Degassing Epoxy Resin On The (Very) Cheap

Anyone who’s tried to encapsulate something in epoxy resin knows how much of a hassle air bubbles can be. If you’re trying to get a perfectly clear finish, the last thing you want is a bunch of microscopic bubbles frozen in time. The best way to prevent this is to put the parts in a vacuum chamber so all the air works its way out before the epoxy cures, but that’s a considerable investment for a one-off project.

But assuming your parts are small enough, [Jasper Sikken] has a great tip that allows you to construct a simple vacuum chamber for just a few dollars. He shows his homemade chamber off in the video after the break, and we think you’ll agree that the change between before and after is pretty dramatic. The best part is that if you want to build your own version, you only need two parts.

The first one is a airtight container large enough to hold the piece you’re working on. Remember that the larger the chamber is the more time it will take to pump down to a suitable vacuum, so avoid the temptation to use something larger than necessary. [Jasper] used a glass jar with a locking lid, which is not only cheap and readily available, but has a decently large internal volume.

Obviously, the second component is the vacuum pump itself. This might normally be a tall order, but [Jasper] recently found that you can buy small battery-powered gadgets designed for sucking the air out of food containers for as little as $5 USD from the usual import sites. All you need to do is pop a hole in the lid of your container, hold the device over the hole, and watch the magic.

This method is great for anything smaller than a paperweight, but if you’ve got something bigger than that, you’ll need to step up your chamber game. Luckily even larger vacuum chambers can be built cheaply at a pinch.

Continue reading “Degassing Epoxy Resin On The (Very) Cheap”

Epoxy LED Cube Looks Sleek, And Flashes To The Beat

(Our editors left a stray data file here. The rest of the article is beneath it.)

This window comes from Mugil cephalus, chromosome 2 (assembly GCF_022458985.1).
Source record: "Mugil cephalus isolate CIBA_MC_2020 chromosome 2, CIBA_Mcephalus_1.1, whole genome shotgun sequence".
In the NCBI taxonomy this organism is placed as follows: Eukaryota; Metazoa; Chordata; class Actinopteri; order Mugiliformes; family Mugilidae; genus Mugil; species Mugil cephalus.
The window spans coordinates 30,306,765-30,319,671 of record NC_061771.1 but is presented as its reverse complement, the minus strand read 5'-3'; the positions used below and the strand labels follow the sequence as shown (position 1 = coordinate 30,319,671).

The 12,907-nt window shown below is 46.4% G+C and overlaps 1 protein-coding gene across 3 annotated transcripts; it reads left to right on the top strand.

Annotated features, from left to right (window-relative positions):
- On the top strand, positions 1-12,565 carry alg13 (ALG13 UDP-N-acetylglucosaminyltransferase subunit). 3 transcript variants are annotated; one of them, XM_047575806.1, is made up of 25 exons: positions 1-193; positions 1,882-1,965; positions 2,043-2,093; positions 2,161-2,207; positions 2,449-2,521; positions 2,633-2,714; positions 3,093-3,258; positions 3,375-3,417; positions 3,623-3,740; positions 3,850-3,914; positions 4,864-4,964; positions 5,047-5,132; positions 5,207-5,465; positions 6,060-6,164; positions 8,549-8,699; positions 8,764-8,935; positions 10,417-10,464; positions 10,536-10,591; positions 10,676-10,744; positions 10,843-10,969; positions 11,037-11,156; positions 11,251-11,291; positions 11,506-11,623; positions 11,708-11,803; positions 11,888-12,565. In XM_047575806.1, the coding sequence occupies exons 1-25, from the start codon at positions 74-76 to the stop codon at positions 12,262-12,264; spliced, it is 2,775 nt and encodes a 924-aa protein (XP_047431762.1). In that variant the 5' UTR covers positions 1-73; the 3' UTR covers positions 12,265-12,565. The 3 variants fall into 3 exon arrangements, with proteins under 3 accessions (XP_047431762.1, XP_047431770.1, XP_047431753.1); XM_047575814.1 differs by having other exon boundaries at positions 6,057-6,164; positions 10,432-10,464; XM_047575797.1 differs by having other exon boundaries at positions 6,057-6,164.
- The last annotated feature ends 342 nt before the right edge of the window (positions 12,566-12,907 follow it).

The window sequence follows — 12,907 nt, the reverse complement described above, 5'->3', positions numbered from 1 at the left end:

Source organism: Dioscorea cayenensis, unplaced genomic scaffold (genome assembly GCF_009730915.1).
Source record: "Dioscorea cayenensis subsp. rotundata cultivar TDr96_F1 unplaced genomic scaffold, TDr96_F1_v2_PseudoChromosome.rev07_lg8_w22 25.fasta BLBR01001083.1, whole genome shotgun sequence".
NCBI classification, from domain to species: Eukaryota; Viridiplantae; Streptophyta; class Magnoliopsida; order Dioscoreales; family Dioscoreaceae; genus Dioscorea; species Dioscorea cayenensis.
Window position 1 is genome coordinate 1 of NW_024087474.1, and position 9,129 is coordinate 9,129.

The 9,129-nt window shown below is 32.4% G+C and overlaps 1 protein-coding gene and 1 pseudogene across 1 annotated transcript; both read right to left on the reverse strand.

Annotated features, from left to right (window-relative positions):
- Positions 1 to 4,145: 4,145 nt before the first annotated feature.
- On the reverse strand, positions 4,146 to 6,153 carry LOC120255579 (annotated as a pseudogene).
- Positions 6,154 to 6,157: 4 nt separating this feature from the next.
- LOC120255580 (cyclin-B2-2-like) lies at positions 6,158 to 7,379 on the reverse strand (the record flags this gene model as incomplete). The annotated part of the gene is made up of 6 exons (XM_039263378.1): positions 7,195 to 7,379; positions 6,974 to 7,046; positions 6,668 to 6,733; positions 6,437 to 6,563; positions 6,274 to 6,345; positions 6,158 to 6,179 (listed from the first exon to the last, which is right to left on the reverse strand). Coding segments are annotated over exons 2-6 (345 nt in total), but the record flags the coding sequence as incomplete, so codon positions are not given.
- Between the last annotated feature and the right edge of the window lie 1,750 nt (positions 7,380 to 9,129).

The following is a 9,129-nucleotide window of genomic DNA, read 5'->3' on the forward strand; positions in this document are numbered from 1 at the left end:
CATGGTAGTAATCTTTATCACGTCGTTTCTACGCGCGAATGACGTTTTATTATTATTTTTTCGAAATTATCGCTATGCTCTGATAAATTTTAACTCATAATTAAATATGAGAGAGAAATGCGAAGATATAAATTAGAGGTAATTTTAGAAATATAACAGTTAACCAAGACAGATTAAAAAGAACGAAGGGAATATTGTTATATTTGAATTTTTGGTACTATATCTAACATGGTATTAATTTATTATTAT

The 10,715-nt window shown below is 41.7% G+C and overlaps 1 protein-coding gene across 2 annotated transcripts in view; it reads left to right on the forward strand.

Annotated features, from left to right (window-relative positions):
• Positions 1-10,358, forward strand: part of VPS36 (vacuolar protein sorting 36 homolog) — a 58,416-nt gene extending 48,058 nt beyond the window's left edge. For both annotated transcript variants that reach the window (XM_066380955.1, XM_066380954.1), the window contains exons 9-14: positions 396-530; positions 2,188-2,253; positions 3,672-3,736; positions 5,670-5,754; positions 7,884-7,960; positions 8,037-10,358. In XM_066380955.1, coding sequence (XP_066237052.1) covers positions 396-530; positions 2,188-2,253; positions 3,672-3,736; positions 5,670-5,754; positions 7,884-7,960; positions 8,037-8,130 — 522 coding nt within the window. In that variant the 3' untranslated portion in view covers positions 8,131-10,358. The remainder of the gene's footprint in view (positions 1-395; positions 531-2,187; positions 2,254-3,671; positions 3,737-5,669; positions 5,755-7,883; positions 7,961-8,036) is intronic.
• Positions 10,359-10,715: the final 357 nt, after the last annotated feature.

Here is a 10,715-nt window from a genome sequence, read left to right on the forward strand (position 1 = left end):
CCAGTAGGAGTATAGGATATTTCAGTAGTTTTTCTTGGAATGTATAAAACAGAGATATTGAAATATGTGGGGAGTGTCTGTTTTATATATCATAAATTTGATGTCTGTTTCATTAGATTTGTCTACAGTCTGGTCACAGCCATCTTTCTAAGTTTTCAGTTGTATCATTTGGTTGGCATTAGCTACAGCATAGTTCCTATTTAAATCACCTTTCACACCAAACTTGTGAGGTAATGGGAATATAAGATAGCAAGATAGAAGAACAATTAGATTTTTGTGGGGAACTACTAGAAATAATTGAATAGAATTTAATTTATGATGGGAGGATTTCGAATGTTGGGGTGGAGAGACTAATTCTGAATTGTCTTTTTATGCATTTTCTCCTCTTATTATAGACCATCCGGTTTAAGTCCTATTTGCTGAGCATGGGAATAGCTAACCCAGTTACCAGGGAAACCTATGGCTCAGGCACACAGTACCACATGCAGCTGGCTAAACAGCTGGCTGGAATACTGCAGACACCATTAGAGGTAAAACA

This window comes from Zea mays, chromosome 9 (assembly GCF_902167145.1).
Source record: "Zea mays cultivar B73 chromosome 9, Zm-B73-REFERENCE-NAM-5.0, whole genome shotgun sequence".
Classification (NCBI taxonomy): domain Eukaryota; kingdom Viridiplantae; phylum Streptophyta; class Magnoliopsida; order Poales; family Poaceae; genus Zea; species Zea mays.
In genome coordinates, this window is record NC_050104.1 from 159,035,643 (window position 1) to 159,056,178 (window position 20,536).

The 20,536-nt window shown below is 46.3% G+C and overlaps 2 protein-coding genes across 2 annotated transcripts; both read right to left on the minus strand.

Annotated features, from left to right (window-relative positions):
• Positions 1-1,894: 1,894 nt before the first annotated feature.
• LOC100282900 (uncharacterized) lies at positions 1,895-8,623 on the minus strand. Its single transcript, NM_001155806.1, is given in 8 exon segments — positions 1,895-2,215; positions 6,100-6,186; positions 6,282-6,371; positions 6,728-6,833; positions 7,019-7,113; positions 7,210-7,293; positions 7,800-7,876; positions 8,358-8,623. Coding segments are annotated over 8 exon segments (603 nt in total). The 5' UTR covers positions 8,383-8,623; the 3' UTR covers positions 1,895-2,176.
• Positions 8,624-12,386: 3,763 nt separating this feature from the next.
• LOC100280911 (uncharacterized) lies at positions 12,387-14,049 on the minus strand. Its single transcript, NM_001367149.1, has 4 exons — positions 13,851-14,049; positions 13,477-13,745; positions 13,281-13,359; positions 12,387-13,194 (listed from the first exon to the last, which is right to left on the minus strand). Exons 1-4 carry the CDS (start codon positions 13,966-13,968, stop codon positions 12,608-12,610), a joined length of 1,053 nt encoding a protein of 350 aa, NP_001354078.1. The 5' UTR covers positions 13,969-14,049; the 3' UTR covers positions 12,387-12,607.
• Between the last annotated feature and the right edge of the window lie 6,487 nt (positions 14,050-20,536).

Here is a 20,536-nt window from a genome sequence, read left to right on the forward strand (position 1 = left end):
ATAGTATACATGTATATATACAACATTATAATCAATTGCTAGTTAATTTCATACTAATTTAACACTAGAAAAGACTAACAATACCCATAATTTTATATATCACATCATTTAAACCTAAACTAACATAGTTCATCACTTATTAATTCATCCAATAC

If there’s one thing that’s universally popular in these polarizing times, it’s colorful glowing objects. LEDs reign supreme in this area, and we’re accustomed to seeing all manner of fun flashy devices hit the tips line. Today is no different, and we’ve been looking at [Modustrial Maker]’s stylish epoxy LED cube.

The build starts with the casting of a black epoxy cube, with a cutout near the top in which the LEDs will be installed. A melamine form is used, with aluminium foil tape, caulk and paste wax to help seal it up. After releasing the cast from the form, there were some unsightly voids which were swiftly dispatched, by trimming the block down with a table saw. With the block cut to size, LED strips were installed, and the light cavity sealed with hot glue before white epoxy was poured in as a diffuser. All that’s left was a simple matter of polishing the cube and installing electronics.

The cube runs from a single-cell LiPo battery, and there’s a wireless power receiver and charging module to keep the power flowing. The cube can be used on most wireless phone chargers, as well as its own dedicated charging base. The LEDs are controlled by an off-the-shelf module, which offers a variety of flashing displays as well as a music-reactive mode.

While the electronics side is done with off-the-shelf parts, the real art in this piece is in the build of the cube. Its glossy, attractive form would look stunning on any coffee table or bedside shelf.

LED cubes are a great rabbit hole to go down on your lunch break. This OpenGL-enabled build is particularly impressive. Video after the break.

Continue reading “Epoxy LED Cube Looks Sleek, And Flashes To The Beat”